It was an unusually sunny day on November 9th, 1970, along the central Oregon coast. The small beach town of Florence, which sits at the mouth of the Siuslaw River, began its seemingly routine Monday preparing for the work week ahead. But all was not what it seemed. In the darkness of the previous night, a dead sperm whale, 45 feet long, weighing an estimated eight tons, had washed ashore. Within three days, the unsuspecting residents of Florence would witness an event that would forever etch their beloved town’s name in the pages of absurd history.
As the eastward ocean breeze picked up by early Monday morning, a burgeoning, rancid stench sheathed over Florence. By mid-morning, the Oregon Highway Division, which at the time had jurisdiction over the beaches, was notified of the dead whale. After consulting with the US Navy, a decision was made to detonate the whale. The idea, and hope, was that the eight-ton whale would disintegrate, and seagulls, crabs, and other scavengers would then clean up the remnants.
It was now Thursday, November 12th. By noon, the morning gloom had mostly dwindled and made way for a bit of sunshine to warm the air. The Highway Division had sought the expertise of George Thornton, an engineer, who by his admission, did not quite know how much dynamite would be needed to achieve the safe and successful detonation of the whale. Appearing irresolute in a television news interview just before the scheduled discharge, Mr. Thornton conceded that he was chosen to carry out the fateful blast because his supervisor was out hunting, and unavailable. The stage was set for everything to go wrong.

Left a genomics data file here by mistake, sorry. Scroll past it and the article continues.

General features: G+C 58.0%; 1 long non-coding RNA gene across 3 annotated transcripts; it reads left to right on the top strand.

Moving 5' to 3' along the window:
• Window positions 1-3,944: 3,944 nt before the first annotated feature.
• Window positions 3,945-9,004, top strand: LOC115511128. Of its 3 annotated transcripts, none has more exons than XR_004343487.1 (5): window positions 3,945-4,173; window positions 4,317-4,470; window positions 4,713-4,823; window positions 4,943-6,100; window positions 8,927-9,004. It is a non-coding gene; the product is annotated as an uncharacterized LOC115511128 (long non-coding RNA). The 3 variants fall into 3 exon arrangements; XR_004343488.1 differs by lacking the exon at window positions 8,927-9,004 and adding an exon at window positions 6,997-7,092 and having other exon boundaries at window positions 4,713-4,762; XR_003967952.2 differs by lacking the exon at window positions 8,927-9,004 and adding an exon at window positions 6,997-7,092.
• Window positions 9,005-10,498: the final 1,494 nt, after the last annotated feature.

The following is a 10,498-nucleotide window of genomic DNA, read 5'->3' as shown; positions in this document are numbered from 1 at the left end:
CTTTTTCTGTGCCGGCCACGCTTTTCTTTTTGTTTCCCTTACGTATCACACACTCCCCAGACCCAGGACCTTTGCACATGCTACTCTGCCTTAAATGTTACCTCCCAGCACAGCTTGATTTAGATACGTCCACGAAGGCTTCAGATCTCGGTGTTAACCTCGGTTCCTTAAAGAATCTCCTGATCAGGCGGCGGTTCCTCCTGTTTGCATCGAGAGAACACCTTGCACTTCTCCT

In the three days that followed the discovery of the carcass, the otherwise monotonous small town had something to talk about. Word of the whale blast had spread all across Oregon. Portland’s KATU-TV even sent a news crew to document the blast. Folks from nearby towns migrated to Florence to bear witness to what promised to be a spectacular event. One particular bystander, who happened to be a military veteran with explosive training, pointed out that the nearly one-thousand pounds of dynamite were far too much. His expertise was ignored, and at 3:45 pm, with television news crews, experts, enthusiasts, and skeptics on hand, the explosives were discharged.
KATU-TV’s live broadcast caught the countdown and subsequent blast on film. The massive explosion disintegrated the whale carcass, launching massive chunks hundreds of feet into the air. In the footage, which, according to a BBC study, is the most-watched TV news report of all time on the internet, spectators can be heard cheering in the first few seconds following the explosion. But what went up, eventually came down, and in the ensuing moments, the legend of the Exploded Whale was born. The detonation had not gone as planned. The whale carcass did not fully disintegrate. Large, heavy chunks of rotting whale blubber rained down on bystanders, rooftops, and cars as far away as a quarter of a mile. Spectators who initially oohed and awed were now sent scrambling for safety. Murphy’s Law was in full effect, and what could have gone wrong, indeed went wrong.
The aftermath of the blast left most of the whale carcass intact. What was sent into the sky landed on people, buildings, and left several cars in nearby parking lots damaged. A few cars had their roofs caved in by larger blubber chunks. Luckily, no one was hurt, except perhaps the Highway Division and the lead engineer’s egos. Frightened by the blast, the seagulls were nowhere to be seen. The Highway Division was left to swallow its pride and muster the effort to clean up the mess they created.
Nearly half a century later, in June of 2020, Florence, Oregon opened its doors to Exploding Whale Memorial Park. A park dedicated to the memory of the most infamous day in Florence’s history. It offers views of the Siuslaw River, the dunes on which the Exploding Whale once laid, picnic tables, and a great conversation piece for its patrons.
Click here to watch the original news report.